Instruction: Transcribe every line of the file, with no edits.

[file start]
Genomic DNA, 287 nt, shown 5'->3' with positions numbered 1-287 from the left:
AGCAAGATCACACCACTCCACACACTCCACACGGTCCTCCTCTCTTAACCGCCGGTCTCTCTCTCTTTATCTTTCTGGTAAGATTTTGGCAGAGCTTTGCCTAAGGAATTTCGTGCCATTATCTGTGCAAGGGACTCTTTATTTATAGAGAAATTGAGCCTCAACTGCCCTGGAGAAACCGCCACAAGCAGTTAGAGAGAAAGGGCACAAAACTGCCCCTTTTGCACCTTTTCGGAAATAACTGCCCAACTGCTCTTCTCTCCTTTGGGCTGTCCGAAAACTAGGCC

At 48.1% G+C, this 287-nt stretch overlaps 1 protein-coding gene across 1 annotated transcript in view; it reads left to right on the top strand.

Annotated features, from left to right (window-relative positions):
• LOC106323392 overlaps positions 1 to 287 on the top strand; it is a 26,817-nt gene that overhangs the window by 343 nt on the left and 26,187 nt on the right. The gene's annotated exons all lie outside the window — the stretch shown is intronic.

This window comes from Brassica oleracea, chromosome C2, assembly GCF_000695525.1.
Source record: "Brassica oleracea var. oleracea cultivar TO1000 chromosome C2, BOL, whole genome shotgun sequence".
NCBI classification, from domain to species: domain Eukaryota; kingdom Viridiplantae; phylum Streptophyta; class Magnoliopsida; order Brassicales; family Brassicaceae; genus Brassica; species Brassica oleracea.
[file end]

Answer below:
Genomic DNA, 287 nt, shown 5'->3' with positions numbered 1-287 from the left:
AGCAAGATCACACCACTCCACACACTCCACACGGTCCTCCTCTCTTAACCGCCGGTCTCTCTCTCTTTATCTTTCTGGTAAGATTTTGGCAGAGCTTTGCCTAAGGAATTTCGTGCCATTATCTGTGCAAGGGACTCTTTATTTATAGAGAAATTGAGCCTCAACTGCCCTGGAGAAACCGCCACAAGCAGTTAGAGAGAAAGGGCACAAAACTGCCCCTTTTGCACCTTTTCGGAAATAACTGCCCAACTGCTCTTCTCTCCTTTGGGCTGTCCGAAAACTAGGCC

At 48.1% G+C, this 287-nt stretch overlaps 1 protein-coding gene across 1 annotated transcript in view; it reads left to right on the top strand.

Annotated features, from left to right (window-relative positions):
• LOC106323392 overlaps positions 1 to 287 on the top strand; it is a 26,817-nt gene that overhangs the window by 343 nt on the left and 26,187 nt on the right. The gene's annotated exons all lie outside the window — the stretch shown is intronic.

This window comes from Brassica oleracea, chromosome C2, assembly GCF_000695525.1.
Source record: "Brassica oleracea var. oleracea cultivar TO1000 chromosome C2, BOL, whole genome shotgun sequence".
NCBI classification, from domain to species: domain Eukaryota; kingdom Viridiplantae; phylum Streptophyta; class Magnoliopsida; order Brassicales; family Brassicaceae; genus Brassica; species Brassica oleracea.